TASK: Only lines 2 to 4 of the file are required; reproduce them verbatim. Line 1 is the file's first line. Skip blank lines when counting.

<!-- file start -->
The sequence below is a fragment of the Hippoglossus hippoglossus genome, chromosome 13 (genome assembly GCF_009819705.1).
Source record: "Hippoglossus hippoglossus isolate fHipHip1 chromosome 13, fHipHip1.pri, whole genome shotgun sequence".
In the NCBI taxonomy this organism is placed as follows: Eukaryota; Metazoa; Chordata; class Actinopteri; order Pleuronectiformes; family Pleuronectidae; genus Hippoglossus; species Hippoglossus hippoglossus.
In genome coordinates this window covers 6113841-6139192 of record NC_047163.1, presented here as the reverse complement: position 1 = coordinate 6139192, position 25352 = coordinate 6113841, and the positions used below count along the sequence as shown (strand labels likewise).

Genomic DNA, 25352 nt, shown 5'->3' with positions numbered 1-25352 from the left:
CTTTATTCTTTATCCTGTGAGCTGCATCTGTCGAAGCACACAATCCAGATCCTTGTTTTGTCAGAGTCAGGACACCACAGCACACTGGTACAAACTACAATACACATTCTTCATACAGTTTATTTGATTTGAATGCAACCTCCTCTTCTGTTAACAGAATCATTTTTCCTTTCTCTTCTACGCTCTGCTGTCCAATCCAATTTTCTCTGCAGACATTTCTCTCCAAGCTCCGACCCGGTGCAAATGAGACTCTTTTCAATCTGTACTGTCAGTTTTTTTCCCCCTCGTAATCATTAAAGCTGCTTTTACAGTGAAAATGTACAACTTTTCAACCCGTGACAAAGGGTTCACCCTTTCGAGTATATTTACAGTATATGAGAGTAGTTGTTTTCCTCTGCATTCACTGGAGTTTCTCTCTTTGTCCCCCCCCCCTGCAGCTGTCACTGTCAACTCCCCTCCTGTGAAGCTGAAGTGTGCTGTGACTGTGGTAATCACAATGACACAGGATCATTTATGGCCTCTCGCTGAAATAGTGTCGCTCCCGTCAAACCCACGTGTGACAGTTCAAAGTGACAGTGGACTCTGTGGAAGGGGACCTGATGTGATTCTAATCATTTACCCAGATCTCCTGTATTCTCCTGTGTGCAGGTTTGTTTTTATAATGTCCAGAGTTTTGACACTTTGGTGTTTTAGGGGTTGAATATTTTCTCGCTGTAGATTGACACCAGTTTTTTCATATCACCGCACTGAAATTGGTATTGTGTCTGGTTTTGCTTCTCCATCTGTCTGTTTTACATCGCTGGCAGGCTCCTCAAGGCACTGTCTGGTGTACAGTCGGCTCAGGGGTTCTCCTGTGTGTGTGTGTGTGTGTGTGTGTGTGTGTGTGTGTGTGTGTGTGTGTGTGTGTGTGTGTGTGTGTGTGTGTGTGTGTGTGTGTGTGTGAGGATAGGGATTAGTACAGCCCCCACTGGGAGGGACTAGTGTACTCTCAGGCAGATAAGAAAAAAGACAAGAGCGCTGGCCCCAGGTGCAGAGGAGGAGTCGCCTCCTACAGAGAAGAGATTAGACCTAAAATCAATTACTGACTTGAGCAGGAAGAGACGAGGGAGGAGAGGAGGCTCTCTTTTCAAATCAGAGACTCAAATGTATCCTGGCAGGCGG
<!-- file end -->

Source record: "Hippoglossus hippoglossus isolate fHipHip1 chromosome 13, fHipHip1.pri, whole genome shotgun sequence".
In the NCBI taxonomy this organism is placed as follows: Eukaryota; Metazoa; Chordata; class Actinopteri; order Pleuronectiformes; family Pleuronectidae; genus Hippoglossus; species Hippoglossus hippoglossus.
In genome coordinates this window covers 6113841-6139192 of record NC_047163.1, presented here as the reverse complement: position 1 = coordinate 6139192, position 25352 = coordinate 6113841, and the positions used below count along the sequence as shown (strand labels likewise).